J.R. Rotem: Expanding Horizons...From The Game and 50 Cent, to Sean Kingston


do you do when you’re a multi-platinum producer that’s worked with

the ‘Who’s Who’ of not only the Hip-Hop world, but Pop and

R&B realms as well? Start your own label and sign a 16-year-old

kid, who you flip into the biggest teen music star of the year. And of course,

date one of said Pop stars that you worked with.


Canadian raised, and California schooled J.R. Rotem is that man. After

scoring numerous tracks for 50 Cent, The Game, Destiny’s Child, and

perhaps most notably for Rihanna’s “S.O.S.,” Rotem put together his

own Beluga Heights label through Epic Records, and signed a then unknown Sean

Kingston as his first artist. With another number one song in the U.S.,

and a new television show in the works, he’s a guy that knows how

to pick his ventures wisely.

While J.R.'s musical endeavors have been nothing less than stellar, his

words have attracted a different type of attention. Not long ago, J.R. made the mistake of

joking with a journalist about certain sexual positions he may have

helped former friend Britney Spears get into. And based on his publicist’s

eagerness to interrupt his recent conversation with AllHipHop.com, it’s

obvious the wounds that interview left are still fresh. So it was with

that guarded nature J.R. cleared up the context of those comments, justified

working with K-Fed, and explained why other

keyboard playing Jewish producers will never define what he does. 

AllHipHop.com: Are you getting

sick of the Hip-Hop production game yet? The way I see

it the money has always been in Pop, but it seems lately that the artistic

freedom is stronger in the mainstream, if that’s possible. 

J.R. Rotem: I wouldn’t say

I’m necessarily sick of Hip-Hop production. Truthfully, I love to

produce music period, in all genres. I’m a fan of rap and Hip-Hop,

but I have been doing a lot of Pop and a lot of R&B. Some people

say the phrase "Hip-Hop is dead." To me, I don’t think it’s

dead, but maybe pure Hip-Hop is not really thriving like it was. Hip-Hop

itself has totally infiltrated and influenced all other forms of music,

so when I’m producing in Pop and R&B, there’s a lot of Hip-Hop

influence. As far as straight Hip-Hop and rap, I still love it. I did

three tracks on Plies that just came out, I’ve got Chamillionaires

single “Hip-Hop Police,” I’m in with everyone from Baby Bash,

to talking with Game about the next album. I definitely love Hip-Hop,

always have and always will, it’s just a question of what artists

are exciting? You can have stale and not inspiring artists in every

genre, there’s rappers that are like “Ok, this dude is really not

talking about much,” but you also have the same thing in Pop and R&B.

So for me, I just get inspired by artists, in whatever genre they are.

I just like to produce artists that are saying something different. 

AllHipHop.com: Now for you,

being a wealthy Jewish producer in LA, do you feel like Scott Storch

might be giving that profile a bad image? Cause I don’t see you running

around claiming to be the hottest producer out, and running your mouth

about fellow producers in the game. 

J.R. Rotem: For me, not at

all to judge Scott or anything like that, but to be honest with you

when I was coming up, at that time he was playing keys for Dr. Dre and

I was like “Whoa, that would be the coolest thing ever.” And then

when he stopped doing that and did his own producing I was like “Whoa,

that would be the coolest thing ever.” So in a lot of ways, I looked

at that and thought that would be a possibility for me too, so I don’t

judge him at all. At the end of the day, people are different. Yes,

we happen to be Jewish, but I may have more in common in personality

with somebody who isn’t Jewish. You know, it doesn’t matter. People

might have made a lot of comparisons between me and him because of the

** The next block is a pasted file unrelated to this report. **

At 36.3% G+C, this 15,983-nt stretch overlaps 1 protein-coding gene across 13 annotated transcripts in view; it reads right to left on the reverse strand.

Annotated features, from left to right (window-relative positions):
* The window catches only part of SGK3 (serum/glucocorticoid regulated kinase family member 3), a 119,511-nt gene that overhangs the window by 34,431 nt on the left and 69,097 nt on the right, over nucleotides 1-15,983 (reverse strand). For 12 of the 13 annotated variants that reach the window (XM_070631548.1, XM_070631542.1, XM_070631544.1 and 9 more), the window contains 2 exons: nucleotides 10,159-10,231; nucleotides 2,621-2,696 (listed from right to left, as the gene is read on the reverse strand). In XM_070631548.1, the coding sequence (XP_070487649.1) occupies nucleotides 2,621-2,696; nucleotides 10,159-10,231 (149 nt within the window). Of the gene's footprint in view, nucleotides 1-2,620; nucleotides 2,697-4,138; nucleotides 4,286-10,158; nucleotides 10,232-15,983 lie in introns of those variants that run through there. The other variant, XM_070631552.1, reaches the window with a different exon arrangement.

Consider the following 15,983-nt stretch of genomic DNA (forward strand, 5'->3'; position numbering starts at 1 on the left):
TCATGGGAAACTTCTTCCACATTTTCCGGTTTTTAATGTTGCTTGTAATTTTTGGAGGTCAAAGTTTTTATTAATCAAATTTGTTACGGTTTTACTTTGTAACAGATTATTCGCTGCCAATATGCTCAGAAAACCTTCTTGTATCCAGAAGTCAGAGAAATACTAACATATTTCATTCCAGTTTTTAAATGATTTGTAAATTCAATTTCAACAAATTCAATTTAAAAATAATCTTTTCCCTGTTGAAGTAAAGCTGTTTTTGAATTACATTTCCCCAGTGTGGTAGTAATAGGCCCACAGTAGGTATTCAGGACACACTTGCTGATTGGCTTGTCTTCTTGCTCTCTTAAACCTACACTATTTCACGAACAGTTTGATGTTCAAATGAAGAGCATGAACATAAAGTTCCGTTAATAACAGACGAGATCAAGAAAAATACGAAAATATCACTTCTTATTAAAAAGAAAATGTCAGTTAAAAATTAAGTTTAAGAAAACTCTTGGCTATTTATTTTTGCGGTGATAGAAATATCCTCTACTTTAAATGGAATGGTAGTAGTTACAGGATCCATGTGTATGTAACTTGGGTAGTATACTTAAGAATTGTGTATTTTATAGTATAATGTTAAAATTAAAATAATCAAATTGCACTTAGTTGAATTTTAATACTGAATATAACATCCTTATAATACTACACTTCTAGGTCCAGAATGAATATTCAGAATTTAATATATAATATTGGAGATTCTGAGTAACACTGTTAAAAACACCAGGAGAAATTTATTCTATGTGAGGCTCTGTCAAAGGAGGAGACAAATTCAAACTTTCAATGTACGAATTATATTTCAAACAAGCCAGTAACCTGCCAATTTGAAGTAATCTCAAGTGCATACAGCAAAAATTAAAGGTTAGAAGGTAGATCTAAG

obvious surface comparisons. We’re both Jewish, we both come from

a keyboard playing background. But at this point in my career where

I’m establishing myself in my own identity, I think the differences

are becoming more and more apparent. We’re just not the same people,

and that’s nothing against him. He’s got his path of doing things,

he’s got his personality that works for him. For me, being successful

was about being positive, having faith, working hard, being humble,

being open to other people’s ideas. That’s just my path. I don’t

look at what he does and what he says as any reflection on what I do.

AllHipHop.com: You must have

a good sense of humor, because that previous comment you made about ‘wheelbarrowing’

Britney Spears was classic. I guess they took that out of context… 

Publicist: (Interrupts) It

was taken out of context. 

AllHipHop.com: It was taken

out of context? 

J.R. Rotem: Yeah that interview,

some people found it funny. I was actually kind of offended by it, because… 

Publicist: (Interrupts again)

He works with her…Sorry, go ahead. 

J.R. Rotem: Anyhow, so it was

the type of thing where it was like, it was definitely a misquote that

took the meaning out of it. They were just asking me about girls that

I was seen with, and I probably made an off-ended joke, but then afterwards

I made it very clear I didn’t sleep with her, I would never do that.

And they kind of took that and made it the headline of the article.

So while to some people it was definitely funny, what I didn’t like

about it was that she could have read it and just been offended like

“Wow, why is this person talking like that?” When in reality, that

was never my intention. My thing was never to talk about somebody in

a negative way, or offend somebody or anything like that. AllHipHop.com: Now on the same note, how do you feel about the way

the media is portraying your former female interest? It seems

like you got out of there right in the nick of time before it all started

going downhill. 

J.R. Rotem: You know, it’s

really hard for me to pass judgment on that, because I got a small taste

of it, going out and having cameras follow you, and anything you say

or do is taken out of context. She lives her life that way, where literally

everything she does and anywhere she goes is constantly being looked

at under a microscope. If anything I just have sympathy for her. It’s

just like wow, she can’t do anything without it being filmed, and

whenever anything is filmed and put in the media it’s always going

to be taken out of context. So I can’t pass judgment between what

she’s actually doing, and the way the people are making it look.AllHipHop.com: Dude, you know